Community Support for Small Businesses

As an entrepreneur, planting your roots in a community is a big commitment and decision. Our R&A Business Spotlights shared how significant and influential community support and involvement in Hampton Roads has been to their business, and we revisited these experiences and memories to inspire and bring hope to those currently enduring the small business hustle and grind.

Take a walk down memory lane with us below. Read more of their stories on their Spotlight features linked below.

Crunchy Hydration Born and raised in Virginia Beach, Megan Rigg reveals her established network in the area helped create a base for her business. From the beginning, Megan’s idea was inspired and made possible by the local community, including Cromwell Farms, Leaping Lizard Café, local farmers’ markets and many more. It is a common thread woven throughout every part of her business—from local ingredients to the local partnerships and collaborations, which help keep Crunchy Hydration accessible around town.

Cure In 2015, the coffeehouse was faced with perhaps its greatest challenge to date. The awning of Cure and its neighboring businesses collapsed. Fortunately, nobody was on the sidewalk at the time, and there were no reported injuries. But what astonished manager Kari Redman was how the community rallied to support a fellow small business. “I was amazed by the support we received days and weeks after the overhang crumbled,” said Kari. “Everyone came together to support one another, and it was truly a humbling experience.”

Four Eleven York “You could open a similar concept in various populated cities throughout the country and just be one of a dozen. But not here. This is where I grew up and I saw it as bringing something new and different to the area. It excites me to be able to create a community where I live and see it evolve,” Malia Paasch adds.

Jars of Dust When Mallorie Terranova moved to Virginia Beach, she knew this was the time to invest in Jars of Dust full-time. She describes the transition, “It fell into place. Virginia Beach was really receptive to having a potter in town.” She showed up at farmers’ markets and craft shows and the local support began to grow organically.

Leesa The local community has been massively supportive and was a draw for them to open Leesa in Virginia Beach. David Wolfe explains, “The community was really important and solidified the belief that you could build a forward-thinking, socially responsible company in this market and attract people to this market.” The makeup of their team is about 50/50 local versus transplants. “You will see a tremendous number of people who have moved here to be a part of what we are doing,” David says

Jamie Diamonstein expands, “We talk about the local community and giving back a lot. Many of the 36,000 mattress donations have been in the local community.” He continues, “It speaks volumes for who we are as a B Corp organization. [Giving back] has been in our DNA. It is from the heart.”

Lolly’s Creamery Their three children and the community inspire ice cream flavors. This is an important aspect of their business, as Joey Launi expresses, “I want to access the joy and creativity in other people.” He continues, “We want people who are following us to feel like it is their friend’s ice cream shop. Even if they don’t know us, we want them to feel that.”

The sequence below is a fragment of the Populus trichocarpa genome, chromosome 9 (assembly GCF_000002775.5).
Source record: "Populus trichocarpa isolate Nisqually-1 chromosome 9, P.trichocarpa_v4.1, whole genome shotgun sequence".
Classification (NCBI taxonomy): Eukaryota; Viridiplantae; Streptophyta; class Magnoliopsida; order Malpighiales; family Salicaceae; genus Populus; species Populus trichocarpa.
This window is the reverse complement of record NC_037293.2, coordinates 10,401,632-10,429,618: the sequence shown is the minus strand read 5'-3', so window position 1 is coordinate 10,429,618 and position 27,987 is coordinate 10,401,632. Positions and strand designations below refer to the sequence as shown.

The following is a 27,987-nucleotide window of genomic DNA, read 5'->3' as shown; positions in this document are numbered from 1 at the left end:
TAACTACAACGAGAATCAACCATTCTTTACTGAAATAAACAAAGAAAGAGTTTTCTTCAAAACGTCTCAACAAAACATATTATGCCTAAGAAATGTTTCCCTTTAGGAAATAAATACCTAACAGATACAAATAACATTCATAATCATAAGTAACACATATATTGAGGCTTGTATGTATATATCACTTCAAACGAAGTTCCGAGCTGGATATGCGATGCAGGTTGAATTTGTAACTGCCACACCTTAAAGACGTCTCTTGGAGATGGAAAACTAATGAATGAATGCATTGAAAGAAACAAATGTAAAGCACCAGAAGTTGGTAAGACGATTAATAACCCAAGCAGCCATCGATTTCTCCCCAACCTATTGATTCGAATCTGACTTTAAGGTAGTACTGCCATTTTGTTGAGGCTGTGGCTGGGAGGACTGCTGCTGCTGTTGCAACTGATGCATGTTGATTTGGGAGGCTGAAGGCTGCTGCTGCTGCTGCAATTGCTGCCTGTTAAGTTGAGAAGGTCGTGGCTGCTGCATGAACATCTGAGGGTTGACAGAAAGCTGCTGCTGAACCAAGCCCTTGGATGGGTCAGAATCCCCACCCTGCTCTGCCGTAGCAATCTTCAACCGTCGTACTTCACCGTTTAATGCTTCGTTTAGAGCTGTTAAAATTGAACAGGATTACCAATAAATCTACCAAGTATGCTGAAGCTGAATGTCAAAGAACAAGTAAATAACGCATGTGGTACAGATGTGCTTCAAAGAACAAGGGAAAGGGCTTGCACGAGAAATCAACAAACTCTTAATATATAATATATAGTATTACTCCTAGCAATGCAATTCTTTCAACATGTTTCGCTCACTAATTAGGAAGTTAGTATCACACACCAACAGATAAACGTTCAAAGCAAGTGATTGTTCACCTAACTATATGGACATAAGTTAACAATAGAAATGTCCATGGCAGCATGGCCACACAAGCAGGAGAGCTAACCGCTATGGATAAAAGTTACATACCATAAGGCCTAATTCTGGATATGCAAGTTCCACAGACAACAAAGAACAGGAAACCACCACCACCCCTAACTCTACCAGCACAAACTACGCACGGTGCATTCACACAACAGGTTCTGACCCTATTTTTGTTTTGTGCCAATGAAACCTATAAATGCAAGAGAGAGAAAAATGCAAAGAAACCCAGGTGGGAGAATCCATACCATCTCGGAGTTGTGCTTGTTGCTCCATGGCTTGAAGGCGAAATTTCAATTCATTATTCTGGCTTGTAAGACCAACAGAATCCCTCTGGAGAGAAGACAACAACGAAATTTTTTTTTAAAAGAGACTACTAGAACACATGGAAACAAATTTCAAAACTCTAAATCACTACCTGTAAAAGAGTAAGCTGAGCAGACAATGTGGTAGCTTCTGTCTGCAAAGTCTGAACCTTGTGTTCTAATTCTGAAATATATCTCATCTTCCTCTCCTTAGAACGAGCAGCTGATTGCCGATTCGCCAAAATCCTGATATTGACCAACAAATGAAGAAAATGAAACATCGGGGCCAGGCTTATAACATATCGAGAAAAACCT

PlantBar “We decided to open at the oceanfront to be closer to our customers as well as local businesses,” Bailey Ryan says. She continues, “The community has been incredible. We really knew we were home when we moved [the business] here.”

Smooth“It is not just the services we provide; it is the conversations we have. We listen, support, laugh, cry and high-five with our clients.” The dedication Smooth has to its clients is admirable and is something they continue to foster daily. “We built not only a business but a community over the years, and our clients are absolutely the best,” Nickie Janes says with gratitude.

The Stockpot Patrick Edwards opened The Stockpot to build a community and feeling of hospitality around warm and comforting bowls of soup—a niche that wasn’t represented locally at the time. “We wanted to be known for one thing that would set us apart from other restaurants in the area,” Patrick says. He continues, “This is a community-oriented restaurant, and we wanted to invite people into our home.”

80/20 Burger Bar They stay on course using their key philosophy to use local suppliers even down to boasting the best selection of local beer in the 757. “We support local, using local ingredients wherever possible,” noted Jamie Summs, co-owner. “That’s our commitment to our community.”

In addition to their restaurant philosophy, their sense of community helps drive the business. As one example, 80/20 Burger Bar has fundraised for St. Jude Children’s Research Hospital for the last two years. “We’re always looking for ways to partner with local businesses and support philanthropic events,” Jamie added.

Check out our Small Business Week Roundup to learn more about the entrepreneurial journeys of our local small businesses including challenges faced and lessons learned along the way. 

Do you have a favorite local business you would like to see featured as our next Business Spotlight? Submit a nomination via a quick form here!

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